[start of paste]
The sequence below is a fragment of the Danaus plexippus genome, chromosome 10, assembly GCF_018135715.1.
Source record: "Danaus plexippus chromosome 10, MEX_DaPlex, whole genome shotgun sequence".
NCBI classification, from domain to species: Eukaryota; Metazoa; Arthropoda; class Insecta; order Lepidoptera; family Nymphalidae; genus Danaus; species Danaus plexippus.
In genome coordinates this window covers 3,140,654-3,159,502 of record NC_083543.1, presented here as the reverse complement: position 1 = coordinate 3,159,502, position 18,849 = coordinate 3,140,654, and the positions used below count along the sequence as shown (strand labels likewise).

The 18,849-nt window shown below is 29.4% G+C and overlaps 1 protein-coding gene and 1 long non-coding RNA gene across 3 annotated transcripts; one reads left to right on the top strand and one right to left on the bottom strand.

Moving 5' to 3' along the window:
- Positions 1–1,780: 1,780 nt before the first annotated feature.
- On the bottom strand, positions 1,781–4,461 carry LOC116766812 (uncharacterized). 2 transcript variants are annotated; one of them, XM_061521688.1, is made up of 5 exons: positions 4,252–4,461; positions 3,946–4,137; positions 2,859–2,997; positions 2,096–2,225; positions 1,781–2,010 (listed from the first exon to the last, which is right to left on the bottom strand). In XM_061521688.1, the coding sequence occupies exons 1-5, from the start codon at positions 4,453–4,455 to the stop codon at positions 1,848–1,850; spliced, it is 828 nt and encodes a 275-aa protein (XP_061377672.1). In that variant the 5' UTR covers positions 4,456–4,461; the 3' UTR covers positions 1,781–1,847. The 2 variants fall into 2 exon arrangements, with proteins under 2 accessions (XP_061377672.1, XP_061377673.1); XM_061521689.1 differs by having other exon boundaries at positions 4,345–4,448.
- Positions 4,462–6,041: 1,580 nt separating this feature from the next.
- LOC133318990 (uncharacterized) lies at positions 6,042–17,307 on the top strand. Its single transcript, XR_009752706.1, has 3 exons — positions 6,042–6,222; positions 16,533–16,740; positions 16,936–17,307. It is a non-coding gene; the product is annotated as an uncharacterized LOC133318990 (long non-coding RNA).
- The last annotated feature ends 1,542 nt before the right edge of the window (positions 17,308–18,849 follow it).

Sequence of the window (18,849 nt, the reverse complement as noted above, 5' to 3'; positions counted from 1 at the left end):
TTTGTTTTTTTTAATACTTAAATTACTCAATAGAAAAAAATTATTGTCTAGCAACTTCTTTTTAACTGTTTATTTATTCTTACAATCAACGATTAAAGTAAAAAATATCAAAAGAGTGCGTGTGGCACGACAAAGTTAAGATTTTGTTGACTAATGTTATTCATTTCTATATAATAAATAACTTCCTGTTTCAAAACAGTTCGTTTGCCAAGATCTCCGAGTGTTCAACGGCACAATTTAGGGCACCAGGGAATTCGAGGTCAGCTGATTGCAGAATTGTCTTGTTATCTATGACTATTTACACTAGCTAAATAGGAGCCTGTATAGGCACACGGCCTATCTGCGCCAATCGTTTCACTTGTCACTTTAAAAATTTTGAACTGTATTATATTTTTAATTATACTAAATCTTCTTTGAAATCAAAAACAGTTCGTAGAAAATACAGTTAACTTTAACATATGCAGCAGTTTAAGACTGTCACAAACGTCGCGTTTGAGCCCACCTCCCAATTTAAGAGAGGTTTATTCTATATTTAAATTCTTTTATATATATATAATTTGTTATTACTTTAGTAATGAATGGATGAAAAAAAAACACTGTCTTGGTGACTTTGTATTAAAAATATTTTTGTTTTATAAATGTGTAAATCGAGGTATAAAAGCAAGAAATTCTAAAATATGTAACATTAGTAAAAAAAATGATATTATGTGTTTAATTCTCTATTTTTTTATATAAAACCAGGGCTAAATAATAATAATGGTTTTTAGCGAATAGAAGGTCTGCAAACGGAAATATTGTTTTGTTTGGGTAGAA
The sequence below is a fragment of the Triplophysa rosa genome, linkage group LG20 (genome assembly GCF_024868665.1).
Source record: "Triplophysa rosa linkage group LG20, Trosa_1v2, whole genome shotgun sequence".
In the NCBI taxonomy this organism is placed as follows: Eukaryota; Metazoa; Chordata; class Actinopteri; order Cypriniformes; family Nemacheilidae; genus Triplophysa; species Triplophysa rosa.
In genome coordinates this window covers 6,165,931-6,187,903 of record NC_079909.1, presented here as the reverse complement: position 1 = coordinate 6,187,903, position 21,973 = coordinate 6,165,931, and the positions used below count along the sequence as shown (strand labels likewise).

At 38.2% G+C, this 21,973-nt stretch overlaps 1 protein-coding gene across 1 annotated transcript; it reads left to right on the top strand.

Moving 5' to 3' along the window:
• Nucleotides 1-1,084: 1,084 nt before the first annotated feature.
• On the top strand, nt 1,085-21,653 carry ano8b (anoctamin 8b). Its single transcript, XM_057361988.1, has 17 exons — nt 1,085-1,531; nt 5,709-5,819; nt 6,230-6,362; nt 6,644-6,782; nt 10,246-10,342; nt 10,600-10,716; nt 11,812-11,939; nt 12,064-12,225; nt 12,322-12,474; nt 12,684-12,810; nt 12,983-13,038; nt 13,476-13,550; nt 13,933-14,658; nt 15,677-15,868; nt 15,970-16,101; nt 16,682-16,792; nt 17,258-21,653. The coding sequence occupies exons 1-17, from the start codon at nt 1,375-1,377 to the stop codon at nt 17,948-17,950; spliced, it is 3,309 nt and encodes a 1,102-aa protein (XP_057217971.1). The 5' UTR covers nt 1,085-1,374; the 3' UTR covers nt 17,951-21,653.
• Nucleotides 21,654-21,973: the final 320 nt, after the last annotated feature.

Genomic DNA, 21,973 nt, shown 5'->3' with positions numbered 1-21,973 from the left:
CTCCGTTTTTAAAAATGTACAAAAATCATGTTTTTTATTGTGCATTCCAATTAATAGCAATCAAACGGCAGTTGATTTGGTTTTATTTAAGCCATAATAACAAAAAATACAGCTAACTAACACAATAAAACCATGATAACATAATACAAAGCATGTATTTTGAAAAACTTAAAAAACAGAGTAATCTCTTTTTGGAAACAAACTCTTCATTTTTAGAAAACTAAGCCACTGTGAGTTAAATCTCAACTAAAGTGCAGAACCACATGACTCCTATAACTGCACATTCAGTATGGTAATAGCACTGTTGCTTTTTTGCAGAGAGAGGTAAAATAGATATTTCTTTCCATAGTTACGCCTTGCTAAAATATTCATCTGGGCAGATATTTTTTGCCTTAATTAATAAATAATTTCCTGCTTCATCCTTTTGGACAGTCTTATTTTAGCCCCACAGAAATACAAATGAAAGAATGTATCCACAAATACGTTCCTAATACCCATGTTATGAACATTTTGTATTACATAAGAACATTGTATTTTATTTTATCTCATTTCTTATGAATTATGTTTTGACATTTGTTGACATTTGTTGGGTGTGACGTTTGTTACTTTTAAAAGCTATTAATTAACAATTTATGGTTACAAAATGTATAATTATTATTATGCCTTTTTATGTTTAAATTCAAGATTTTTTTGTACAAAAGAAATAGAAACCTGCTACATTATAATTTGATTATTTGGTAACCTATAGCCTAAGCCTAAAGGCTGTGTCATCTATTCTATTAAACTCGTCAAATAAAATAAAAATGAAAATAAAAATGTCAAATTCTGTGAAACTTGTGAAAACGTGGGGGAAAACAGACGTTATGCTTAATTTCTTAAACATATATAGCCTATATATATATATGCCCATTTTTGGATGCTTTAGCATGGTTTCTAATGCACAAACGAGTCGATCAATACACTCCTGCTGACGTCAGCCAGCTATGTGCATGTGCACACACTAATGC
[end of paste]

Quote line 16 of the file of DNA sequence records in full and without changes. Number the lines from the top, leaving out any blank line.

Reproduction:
In the NCBI taxonomy this organism is placed as follows: Eukaryota; Metazoa; Chordata; class Actinopteri; order Cypriniformes; family Nemacheilidae; genus Triplophysa; species Triplophysa rosa.